Chinese State Media Agency To Issue Digital Art

China’s official news agency plans to release its digital collectibles, despite the country’s sweeping crackdown on crypto.

The Xinhua News Agency, the official state-run press agency for the People’s Republic of China, will issue digital art. The collectibles will mostly feature news photo reports from 2021 and use NFT tech.

The Chinese state agency is joining other publications that dropped NFTs. For example, the New York Times sold an NFT of a column about NFTs for $560,000.

However, the agency won’t boost its revenue with the sale – at least not directly. Instead, it will let users mint the digital art pieces on Friday, using its news app – for free. Due to the controversy behind digital art in China will likely do so due to the dispute behind digital art.

China has not yet outright banned NFTs. However, any firm trying to venture into the area needs to avoid annoying the authorities.  Moreover, Chinese state media have already issued warnings against “speculation” with digital tokens.

The technology behind the collectibles draws heavily from NFTs, digital tokens on the blockchain. NFTs – or non-fungible tokens, have close ties to crypto, an industry which China outright banned in September.

All crypto transactions are now illegal in China. The total ban followed a series of crackdowns on crypto mining, exchanges and investment. However, due to NFTs association with crypto, investors are treading carefully.

Chinese NFT Craze

However, despite warnings, the interest in NFTs and related concepts is booming. In particular, ever since Facebook changed its name to Meta, a metaverse frenzy has been sweeping China. As a result, investors believe that the space will be huge and that NFTs will be crucial for it.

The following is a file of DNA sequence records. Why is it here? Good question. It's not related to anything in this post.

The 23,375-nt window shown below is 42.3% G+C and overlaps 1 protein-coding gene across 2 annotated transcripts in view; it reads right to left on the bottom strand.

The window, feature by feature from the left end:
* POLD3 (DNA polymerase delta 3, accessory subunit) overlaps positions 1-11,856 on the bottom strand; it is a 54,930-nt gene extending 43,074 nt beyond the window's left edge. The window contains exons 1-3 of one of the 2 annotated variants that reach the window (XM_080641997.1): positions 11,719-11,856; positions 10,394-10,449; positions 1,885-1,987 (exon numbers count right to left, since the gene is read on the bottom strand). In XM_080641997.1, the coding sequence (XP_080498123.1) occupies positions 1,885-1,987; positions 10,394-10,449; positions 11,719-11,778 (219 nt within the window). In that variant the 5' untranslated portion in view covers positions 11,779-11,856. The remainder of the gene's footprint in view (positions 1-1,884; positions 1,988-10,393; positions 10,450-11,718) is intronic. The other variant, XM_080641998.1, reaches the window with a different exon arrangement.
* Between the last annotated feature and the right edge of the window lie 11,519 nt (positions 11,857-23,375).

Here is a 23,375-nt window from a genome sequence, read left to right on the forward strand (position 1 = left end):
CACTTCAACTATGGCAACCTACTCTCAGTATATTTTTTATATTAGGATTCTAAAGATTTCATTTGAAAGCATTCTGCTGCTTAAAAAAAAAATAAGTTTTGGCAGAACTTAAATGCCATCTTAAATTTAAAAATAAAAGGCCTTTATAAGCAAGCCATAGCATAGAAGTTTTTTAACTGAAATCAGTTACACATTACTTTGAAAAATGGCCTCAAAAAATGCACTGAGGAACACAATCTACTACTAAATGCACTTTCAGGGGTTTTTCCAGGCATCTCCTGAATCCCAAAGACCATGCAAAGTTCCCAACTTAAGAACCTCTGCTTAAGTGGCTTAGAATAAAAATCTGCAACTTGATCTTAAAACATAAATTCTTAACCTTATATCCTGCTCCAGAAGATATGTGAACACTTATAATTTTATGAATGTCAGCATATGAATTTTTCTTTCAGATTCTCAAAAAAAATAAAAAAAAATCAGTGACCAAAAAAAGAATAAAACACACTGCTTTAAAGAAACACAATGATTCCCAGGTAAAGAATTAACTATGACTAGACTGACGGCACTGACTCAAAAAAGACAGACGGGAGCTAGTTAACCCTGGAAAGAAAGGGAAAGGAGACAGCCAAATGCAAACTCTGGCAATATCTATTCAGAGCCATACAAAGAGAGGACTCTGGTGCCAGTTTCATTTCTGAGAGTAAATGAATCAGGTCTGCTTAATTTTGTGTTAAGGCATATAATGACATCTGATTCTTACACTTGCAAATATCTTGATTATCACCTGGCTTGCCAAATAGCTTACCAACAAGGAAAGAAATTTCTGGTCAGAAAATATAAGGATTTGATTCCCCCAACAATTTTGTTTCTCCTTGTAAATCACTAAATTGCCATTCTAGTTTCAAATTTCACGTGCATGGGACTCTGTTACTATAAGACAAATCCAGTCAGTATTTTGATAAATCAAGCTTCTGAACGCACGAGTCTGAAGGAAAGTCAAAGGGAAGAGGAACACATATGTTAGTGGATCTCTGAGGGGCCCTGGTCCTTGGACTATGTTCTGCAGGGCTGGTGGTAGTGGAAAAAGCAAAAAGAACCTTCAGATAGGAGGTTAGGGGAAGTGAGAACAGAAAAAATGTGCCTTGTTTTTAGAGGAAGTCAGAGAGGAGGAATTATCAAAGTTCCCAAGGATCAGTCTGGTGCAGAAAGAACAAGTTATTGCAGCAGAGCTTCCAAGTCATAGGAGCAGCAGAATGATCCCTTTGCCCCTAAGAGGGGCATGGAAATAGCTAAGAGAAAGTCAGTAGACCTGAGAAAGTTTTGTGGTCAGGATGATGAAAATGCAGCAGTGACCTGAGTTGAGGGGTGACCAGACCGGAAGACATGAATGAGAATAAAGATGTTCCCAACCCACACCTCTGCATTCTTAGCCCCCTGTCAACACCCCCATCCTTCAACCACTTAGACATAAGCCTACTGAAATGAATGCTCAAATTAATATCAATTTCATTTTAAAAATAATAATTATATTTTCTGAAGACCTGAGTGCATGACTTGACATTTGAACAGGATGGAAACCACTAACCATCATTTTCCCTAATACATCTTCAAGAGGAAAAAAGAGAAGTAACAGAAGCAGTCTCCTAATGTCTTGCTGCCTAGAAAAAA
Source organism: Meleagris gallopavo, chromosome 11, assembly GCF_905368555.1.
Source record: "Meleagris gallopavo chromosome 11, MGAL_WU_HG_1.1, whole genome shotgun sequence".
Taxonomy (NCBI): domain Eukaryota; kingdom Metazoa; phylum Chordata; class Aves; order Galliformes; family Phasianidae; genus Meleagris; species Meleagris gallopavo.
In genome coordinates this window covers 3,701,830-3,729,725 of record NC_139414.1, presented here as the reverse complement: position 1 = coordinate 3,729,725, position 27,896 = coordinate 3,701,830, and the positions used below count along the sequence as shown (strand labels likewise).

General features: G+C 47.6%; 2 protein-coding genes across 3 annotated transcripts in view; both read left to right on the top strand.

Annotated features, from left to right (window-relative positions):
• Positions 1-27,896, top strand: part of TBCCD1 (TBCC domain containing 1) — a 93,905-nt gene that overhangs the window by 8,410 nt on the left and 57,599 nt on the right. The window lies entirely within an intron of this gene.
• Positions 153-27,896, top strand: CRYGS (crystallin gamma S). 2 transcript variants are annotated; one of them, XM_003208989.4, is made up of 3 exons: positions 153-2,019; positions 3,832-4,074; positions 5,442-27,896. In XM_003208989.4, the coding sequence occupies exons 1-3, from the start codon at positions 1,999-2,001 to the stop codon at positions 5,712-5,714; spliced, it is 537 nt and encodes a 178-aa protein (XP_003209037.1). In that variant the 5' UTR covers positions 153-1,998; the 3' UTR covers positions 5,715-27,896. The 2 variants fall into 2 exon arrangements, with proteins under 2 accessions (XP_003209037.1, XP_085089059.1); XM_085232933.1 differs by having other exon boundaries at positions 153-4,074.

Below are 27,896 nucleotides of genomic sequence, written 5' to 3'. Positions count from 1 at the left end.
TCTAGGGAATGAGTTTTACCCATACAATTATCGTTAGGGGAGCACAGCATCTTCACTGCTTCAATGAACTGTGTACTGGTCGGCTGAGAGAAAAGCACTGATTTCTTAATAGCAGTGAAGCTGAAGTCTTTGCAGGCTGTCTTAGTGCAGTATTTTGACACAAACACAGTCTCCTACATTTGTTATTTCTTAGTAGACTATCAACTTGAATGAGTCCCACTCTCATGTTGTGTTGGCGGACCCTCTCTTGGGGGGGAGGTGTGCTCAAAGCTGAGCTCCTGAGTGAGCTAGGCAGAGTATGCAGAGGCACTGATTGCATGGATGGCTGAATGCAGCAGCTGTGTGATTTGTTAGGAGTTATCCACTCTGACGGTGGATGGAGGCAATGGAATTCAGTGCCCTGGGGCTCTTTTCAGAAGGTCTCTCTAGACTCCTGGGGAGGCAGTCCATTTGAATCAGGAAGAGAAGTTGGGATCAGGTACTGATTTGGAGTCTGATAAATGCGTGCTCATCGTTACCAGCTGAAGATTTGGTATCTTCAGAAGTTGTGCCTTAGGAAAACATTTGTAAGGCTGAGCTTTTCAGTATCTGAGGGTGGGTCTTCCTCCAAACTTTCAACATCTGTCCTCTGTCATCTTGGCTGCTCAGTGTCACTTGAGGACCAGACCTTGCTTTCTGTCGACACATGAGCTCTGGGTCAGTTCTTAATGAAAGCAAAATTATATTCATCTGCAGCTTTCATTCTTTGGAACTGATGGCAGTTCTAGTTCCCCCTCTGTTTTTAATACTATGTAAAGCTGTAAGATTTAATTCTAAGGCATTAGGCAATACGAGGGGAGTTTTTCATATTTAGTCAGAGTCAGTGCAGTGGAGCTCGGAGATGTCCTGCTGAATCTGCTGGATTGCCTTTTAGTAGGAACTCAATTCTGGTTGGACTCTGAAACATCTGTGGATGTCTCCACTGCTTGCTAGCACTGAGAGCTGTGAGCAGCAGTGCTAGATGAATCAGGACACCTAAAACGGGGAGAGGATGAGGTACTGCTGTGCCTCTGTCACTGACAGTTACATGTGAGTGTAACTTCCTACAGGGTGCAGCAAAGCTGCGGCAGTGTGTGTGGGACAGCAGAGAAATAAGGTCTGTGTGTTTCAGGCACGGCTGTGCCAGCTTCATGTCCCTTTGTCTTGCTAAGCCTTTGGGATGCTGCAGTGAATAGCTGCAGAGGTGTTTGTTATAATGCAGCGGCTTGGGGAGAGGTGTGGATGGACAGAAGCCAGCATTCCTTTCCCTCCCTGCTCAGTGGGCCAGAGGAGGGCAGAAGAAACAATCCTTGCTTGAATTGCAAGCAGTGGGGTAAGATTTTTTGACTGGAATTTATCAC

That is why, despite warnings from authorities, Chinese investors are looking for clever workarounds to drop NFTs. Many of the companies offer their digital art for free. Others are trying to decuple NFTs from crypto completely. Some companies are dropping popular blockchain networks like Ethereum to avoid association with crypto. Instead, they opt to use closed networks.

For example, Alibaba opened a digital marketplace for NFTs on its tightly controlled blockchain platform. The platform, backed by Sichuan provincial government, would allow artists to sell their copyrighted material. Tencent, the other massive Chinese conglomerate, did the same thing.

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NFTs sold on networks like Ethereum can sell for millions. This has drawn attention from corporate giants like Nike, Adidas and tech companies Meta, Reddit and Twitter. So it is not hard to explain why Chinese investors and companies are enthusiastic about NFTs.

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